However imperfectly devised and implemented, the agreement is more than just another cease-fire or lull in the fighting that has gripped the country and the attention of the world for more than forty years. As a less than disinterested party myself, the realization that partisanship, the us against them attitude, solves nothing any more is by now terribly obvious. And even if I am not at all happy that one side, the Catholics, is being represented by Sinn Fein, a radical Marxist-Leninist group whose right hand is the blood-drenched IRA, at least some of their members (even Gerry Adams) have softened their views to such an extent that they can at least countenance the idea that co-existence with the Protestants is the only conceivable conclusion. That the accord has been brokered by both the British and Irish governments is another semi-miracle. What the accord means is examined here.

The longer that this peace settlement lasts, the more it makes me wonder what might have happened in Israel had the opposing parties arrived at a comparable understanding. Clearly, what has been averted in Northern Ireland for four decades is civil war, thanks to the military intervention of the British Army, which was always accused by the IRA of being an occupation force (fuelling the stupid "give Ireland back to the Irish" campaign).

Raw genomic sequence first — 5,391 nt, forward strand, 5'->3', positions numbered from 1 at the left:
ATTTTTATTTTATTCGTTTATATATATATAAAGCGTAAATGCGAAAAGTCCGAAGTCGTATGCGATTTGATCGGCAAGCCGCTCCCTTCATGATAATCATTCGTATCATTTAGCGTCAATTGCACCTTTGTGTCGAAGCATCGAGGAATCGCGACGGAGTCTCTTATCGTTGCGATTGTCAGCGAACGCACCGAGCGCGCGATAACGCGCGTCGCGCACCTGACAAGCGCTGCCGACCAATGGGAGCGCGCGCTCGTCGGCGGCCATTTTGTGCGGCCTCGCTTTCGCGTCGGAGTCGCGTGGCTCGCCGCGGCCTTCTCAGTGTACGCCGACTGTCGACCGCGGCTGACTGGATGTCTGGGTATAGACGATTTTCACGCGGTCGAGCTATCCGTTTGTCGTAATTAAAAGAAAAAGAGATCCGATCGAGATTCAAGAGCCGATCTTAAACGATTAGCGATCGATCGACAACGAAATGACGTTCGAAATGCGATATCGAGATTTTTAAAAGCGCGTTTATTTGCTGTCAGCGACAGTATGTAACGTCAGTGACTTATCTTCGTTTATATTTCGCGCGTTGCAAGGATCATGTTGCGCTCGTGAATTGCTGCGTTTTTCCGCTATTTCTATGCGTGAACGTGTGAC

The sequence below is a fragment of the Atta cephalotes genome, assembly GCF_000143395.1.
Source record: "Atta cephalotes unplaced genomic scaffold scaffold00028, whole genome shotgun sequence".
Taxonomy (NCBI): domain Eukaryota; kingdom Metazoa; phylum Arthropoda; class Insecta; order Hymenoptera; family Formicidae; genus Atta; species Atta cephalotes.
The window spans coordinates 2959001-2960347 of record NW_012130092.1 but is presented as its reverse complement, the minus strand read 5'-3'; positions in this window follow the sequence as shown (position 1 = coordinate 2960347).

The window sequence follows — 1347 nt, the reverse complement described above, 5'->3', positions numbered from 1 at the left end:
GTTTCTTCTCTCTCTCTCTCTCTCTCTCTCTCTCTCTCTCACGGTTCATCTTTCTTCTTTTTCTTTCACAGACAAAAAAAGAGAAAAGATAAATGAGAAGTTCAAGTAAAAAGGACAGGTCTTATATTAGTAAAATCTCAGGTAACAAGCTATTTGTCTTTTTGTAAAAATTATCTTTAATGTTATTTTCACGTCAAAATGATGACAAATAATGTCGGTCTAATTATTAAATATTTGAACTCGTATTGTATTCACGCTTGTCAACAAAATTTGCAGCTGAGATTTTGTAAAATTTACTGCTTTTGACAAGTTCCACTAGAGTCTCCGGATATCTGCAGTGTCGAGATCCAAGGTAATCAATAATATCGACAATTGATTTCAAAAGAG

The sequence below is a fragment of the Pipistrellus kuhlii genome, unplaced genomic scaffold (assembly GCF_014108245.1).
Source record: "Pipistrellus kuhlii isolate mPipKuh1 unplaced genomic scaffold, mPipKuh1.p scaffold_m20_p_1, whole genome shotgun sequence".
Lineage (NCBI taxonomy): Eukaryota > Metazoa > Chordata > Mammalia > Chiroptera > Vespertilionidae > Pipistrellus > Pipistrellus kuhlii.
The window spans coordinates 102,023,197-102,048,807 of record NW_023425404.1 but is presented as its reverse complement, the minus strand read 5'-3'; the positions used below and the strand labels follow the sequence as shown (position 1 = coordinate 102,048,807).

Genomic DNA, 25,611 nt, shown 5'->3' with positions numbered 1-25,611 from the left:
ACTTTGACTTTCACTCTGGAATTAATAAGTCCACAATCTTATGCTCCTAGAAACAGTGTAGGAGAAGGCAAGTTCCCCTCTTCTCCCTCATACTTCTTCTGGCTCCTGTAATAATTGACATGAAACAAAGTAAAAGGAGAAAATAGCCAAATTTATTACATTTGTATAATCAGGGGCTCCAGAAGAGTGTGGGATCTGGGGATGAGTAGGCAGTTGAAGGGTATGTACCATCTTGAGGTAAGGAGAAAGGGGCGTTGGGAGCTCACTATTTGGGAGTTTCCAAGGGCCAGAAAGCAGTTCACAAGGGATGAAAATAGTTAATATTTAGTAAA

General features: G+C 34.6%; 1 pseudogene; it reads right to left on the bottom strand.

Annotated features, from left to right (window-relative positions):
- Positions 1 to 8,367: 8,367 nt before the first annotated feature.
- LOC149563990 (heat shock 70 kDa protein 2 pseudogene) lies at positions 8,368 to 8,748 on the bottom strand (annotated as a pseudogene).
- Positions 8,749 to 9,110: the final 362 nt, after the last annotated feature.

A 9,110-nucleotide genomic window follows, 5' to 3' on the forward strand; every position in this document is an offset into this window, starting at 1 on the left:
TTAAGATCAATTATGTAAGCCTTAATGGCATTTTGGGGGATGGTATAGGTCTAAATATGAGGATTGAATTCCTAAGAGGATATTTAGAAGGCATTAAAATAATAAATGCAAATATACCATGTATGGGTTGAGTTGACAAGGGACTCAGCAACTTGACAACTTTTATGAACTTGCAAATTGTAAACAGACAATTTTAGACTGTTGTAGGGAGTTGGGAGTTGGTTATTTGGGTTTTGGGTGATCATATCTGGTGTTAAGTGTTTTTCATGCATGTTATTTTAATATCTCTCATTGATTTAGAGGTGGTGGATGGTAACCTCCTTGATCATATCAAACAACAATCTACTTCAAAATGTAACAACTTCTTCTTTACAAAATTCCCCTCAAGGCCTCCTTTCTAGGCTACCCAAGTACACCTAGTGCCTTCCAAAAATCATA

The same kind of conflict - civil war - has been happening in Israel for roughly the same period in its history as the Irish "troubles", whether the ruling majority recognizes the war as a civil one or not. But co-existence between the Israelis and Palestinians is about as likely as the Second Coming. A two-state solution has been proposed, but by the time the Israelis go to the table to hammer out the details, they will probably have seized every acre of habitable real estate, leaving the Palestinians with bottom land in the Dead Sea.

Wednesday, March 17, 2010

Either Orr or...

America has always been luckier in its film critics than in its films. Harry Alan Potamkin, Otis Ferguson, James Agee, Robert Warshow, Dwight Macdonald - where were the brilliant American films on which these brilliant Americans could comment? The profoundly misleading auteur revisionism was still decades away when they were filmgoers, and the often surprising news that people like Leo McCarey and Raoul Walsh were, whether they knew it or not, "authors" of the films they were assigned to direct, was yet to be invented.